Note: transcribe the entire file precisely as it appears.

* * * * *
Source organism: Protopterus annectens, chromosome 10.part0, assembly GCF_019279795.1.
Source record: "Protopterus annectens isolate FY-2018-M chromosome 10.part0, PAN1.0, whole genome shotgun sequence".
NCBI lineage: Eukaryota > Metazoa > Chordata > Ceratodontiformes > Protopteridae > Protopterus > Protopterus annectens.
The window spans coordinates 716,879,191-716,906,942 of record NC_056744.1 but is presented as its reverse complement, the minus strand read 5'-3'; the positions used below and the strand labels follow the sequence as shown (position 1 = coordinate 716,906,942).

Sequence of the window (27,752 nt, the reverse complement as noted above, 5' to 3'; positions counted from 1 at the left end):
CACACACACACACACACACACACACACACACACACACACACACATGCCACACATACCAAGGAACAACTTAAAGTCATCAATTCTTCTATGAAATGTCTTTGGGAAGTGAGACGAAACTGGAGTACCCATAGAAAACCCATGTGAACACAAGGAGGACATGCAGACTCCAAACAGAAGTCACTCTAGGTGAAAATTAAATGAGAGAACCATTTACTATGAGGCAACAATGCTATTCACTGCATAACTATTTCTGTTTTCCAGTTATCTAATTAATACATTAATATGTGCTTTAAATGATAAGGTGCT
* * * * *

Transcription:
Source organism: Protopterus annectens, chromosome 10.part0, assembly GCF_019279795.1.
Source record: "Protopterus annectens isolate FY-2018-M chromosome 10.part0, PAN1.0, whole genome shotgun sequence".
NCBI lineage: Eukaryota > Metazoa > Chordata > Ceratodontiformes > Protopteridae > Protopterus > Protopterus annectens.
The window spans coordinates 716,879,191-716,906,942 of record NC_056744.1 but is presented as its reverse complement, the minus strand read 5'-3'; the positions used below and the strand labels follow the sequence as shown (position 1 = coordinate 716,906,942).

Sequence of the window (27,752 nt, the reverse complement as noted above, 5' to 3'; positions counted from 1 at the left end):
CACACACACACACACACACACACACACACACACACACACACACATGCCACACATACCAAGGAACAACTTAAAGTCATCAATTCTTCTATGAAATGTCTTTGGGAAGTGAGACGAAACTGGAGTACCCATAGAAAACCCATGTGAACACAAGGAGGACATGCAGACTCCAAACAGAAGTCACTCTAGGTGAAAATTAAATGAGAGAACCATTTACTATGAGGCAACAATGCTATTCACTGCATAACTATTTCTGTTTTCCAGTTATCTAATTAATACATTAATATGTGCTTTAAATGATAAGGTGCT